Personal Journey -- A Triumph Over Cancer
Date effective: December 13, 2006
Content provided by Alternative Medicine Magazine
"She's healthier than anybody I've seen in my office in the last 12 months," says Dennis Grossman, an internist in Cleveland, Ohio. Out of context, this isn't a remarkable statement. Meeting his patient, though, one realizes Grossman's assertion is nothing less than astonishing.
Sitting in the afternoon sunlight on an early spring day, Janet Vitt looks like a normal 54-year-old woman. Thin, but not sickly. And yet nine years ago, this divorced mother of two then-teenage sons was worse than sickly -- she was terminal.
Stage IV lung cancer was the diagnosis. A dull pain in the center of her chest had led to a CAT scan, revealing three tumors in her left lung and seven in her right -- and the disease had spread. Her liver housed three tumors, she had another in her pancreas, and yet another was causing her abdomen to swell. A registered nurse since 1971, the soft-spoken Midwesterner understood the gravity of her diagnosis. "When cancer is above and below the dia-phragm," she explains, "we say people aren't going to make it."
Though her mother had died of lung cancer at 42, Vitt had thought her fate would be different. She worked out three times a week and had what she assumed was a fairly healthy lifestyle. Okay, so she held two part-time teaching jobs in addition to working full-time as a nurse manager at a local hospital. ("I foolishly thought being stressed-out was exciting," she admits.) But so what? Unlike her mother, she never smoked.
She didn't have time, though, to rethink her lifestyle in the beginning. When her abdominal tumor was removed eight days after her diagnosis, it had ballooned from the size of a nickel to an 8- by 11-centimeter mass. One oncologist gave her three to six weeks to live; another suggested three to six months. She grabbed onto the more promising prognosis and agreed to participate in an experimental chemotherapy trial, hoping to extend her life by a month.
But just three weeks after receiving the first dose, she dropped 46 pounds from her already slender 118-pound frame. "During those three weeks," she recalls, "if I had even a sip of tea, I'd puke for a half hour."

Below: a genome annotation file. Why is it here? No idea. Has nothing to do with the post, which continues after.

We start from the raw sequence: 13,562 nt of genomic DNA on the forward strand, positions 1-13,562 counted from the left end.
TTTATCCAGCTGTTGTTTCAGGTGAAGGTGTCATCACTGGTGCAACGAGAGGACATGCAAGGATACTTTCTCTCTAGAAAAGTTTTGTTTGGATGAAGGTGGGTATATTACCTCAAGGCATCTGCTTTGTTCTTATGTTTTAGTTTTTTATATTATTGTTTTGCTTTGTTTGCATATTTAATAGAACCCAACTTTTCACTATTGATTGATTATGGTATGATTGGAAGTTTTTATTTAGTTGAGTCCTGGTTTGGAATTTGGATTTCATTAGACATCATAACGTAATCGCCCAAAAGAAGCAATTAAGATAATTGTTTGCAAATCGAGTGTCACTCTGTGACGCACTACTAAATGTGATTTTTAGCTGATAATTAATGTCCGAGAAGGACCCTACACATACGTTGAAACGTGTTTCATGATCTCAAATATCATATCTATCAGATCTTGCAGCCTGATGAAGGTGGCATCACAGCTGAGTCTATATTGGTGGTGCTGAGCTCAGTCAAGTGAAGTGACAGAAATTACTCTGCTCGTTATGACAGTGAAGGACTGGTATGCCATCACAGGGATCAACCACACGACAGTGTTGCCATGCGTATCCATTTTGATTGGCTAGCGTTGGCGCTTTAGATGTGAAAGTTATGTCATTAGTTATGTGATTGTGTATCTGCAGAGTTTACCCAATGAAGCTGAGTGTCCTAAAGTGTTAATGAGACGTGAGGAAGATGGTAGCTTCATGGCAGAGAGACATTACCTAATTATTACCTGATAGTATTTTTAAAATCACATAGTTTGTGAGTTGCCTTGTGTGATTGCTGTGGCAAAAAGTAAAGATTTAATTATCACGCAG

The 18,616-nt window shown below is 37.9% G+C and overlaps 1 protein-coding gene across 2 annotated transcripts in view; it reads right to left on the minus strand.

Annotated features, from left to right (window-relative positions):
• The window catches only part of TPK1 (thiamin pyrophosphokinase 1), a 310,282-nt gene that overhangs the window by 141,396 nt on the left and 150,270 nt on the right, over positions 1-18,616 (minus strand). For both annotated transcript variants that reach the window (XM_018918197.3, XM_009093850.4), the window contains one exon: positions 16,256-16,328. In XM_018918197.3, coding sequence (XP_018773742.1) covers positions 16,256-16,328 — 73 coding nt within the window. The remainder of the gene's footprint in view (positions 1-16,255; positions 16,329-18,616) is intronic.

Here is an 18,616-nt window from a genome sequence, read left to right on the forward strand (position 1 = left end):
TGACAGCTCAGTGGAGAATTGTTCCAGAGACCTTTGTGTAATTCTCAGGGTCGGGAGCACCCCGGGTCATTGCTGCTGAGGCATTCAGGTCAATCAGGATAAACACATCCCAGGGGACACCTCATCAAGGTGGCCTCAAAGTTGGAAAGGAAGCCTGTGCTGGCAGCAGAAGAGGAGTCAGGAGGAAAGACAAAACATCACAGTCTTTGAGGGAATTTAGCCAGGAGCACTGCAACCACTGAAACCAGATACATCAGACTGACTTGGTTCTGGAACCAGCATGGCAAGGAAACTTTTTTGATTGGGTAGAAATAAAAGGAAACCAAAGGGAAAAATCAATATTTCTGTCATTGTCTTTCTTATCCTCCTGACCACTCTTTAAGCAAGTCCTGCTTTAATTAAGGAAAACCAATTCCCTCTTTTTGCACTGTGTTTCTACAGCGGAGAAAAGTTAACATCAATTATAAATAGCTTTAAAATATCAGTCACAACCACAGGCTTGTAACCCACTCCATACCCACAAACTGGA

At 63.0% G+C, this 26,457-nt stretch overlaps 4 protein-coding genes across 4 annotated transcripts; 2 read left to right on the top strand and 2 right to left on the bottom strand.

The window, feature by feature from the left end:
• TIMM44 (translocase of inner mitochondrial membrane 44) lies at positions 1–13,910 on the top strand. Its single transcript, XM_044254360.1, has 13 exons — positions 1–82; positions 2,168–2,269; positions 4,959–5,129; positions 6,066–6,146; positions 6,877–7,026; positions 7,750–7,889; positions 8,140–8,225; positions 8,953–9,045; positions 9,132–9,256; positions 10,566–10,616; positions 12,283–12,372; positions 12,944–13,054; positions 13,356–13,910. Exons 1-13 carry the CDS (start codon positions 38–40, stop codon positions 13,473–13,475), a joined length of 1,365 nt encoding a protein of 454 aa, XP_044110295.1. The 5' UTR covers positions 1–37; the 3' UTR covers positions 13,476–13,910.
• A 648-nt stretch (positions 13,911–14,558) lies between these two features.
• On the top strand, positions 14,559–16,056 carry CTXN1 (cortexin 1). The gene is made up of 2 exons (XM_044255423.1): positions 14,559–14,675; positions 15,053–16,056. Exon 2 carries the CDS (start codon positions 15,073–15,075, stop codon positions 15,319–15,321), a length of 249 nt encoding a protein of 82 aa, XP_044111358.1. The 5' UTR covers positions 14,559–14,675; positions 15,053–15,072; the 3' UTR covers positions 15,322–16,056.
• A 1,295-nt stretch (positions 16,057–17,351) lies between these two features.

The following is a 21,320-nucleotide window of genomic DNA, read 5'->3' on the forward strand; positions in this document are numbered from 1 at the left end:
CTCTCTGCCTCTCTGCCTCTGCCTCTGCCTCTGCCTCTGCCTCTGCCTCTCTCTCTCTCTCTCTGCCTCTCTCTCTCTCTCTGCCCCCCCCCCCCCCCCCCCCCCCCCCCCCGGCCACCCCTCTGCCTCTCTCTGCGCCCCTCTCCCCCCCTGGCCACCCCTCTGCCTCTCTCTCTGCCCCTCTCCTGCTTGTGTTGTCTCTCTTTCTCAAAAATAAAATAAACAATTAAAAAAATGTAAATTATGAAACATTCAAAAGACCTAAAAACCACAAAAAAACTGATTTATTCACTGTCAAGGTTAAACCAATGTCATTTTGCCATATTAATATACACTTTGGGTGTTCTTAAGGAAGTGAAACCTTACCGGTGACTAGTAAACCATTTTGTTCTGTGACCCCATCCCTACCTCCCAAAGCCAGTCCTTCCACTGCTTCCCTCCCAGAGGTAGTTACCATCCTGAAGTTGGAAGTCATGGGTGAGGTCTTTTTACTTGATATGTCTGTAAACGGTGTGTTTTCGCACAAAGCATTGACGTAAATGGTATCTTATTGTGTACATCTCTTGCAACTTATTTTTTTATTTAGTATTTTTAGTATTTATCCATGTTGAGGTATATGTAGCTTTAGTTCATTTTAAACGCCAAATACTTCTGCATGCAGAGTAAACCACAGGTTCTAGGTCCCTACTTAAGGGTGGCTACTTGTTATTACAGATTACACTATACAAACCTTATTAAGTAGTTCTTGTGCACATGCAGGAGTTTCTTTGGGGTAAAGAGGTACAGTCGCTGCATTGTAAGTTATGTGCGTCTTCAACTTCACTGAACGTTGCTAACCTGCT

Realizing that a second dose would kill her, Grossman suggested something that sounded outlandish: alternative healing. "I thought that was for hippies," Vitt says. "But I asked him what he thought I should try and he said, 'macrobiotics.'"
Through a chance meeting with a macrobiotic counselor, Grossman had begun reading about and taking classes in this highly specialized diet. "I knew there was no harm in it," he says. "The oncologists had nothing for her, and I thought it might help to change her immune system and enhance her quality of life."
Macrobiotics (meaning "great" or "large life" in Greek) is much more than just a diet; it's a way of living in balance. Exercise and rest, socializing and solitude, sensible sleep habits, even keeping a tidy home, are all part of a macrobiotic life. But most people associate macrobiotics with the nutritional regimen developed by Japanese writer-philosopher George Ohsawa in the early 20th century. Popularized in America by Michio Kushi in the sixties and seventies, the macrobiotic diet is a far cry from its trendy, contemporary counterparts, like the low-carb, antiaging, or raw-food diets.
There's nothing flashy about it. Emphasizing whole grains, fresh fruits and vegetables, and beans, and largely restricting intake of meat (fish is an occasional staple), dairy products, refined sugars, and processed foods, macrobiotics aims to provide the body with essential nutrients while limiting the accumulation of toxins.
It's based on the Eastern concepts of yin and yang, two contrasting universal energies believed to be present in all things, including food. By consuming foods with the least pronounced yin and yang qualities (like whole grains and vegetables), one can supposedly achieve a more balanced condition and initiate a healing process. It's thought that the standard American diet, with its emphasis on red meat (overly yang) and sugary foods (overly yin), can throw the body out of balance and lead to disease.
"I would have done anything at this point to live," Vitt says, so her sister proceeded to search the Cleveland phone book for macrobiotic counselors. The one she found arrived to meet a 72-pound fragment of a woman gasping for air. "I was on oxygen," she recalls. "I was bald, my nails were blue, and my color was gray." By that point, she was relying on hospice workers and had signed her do-not-resuscitate papers.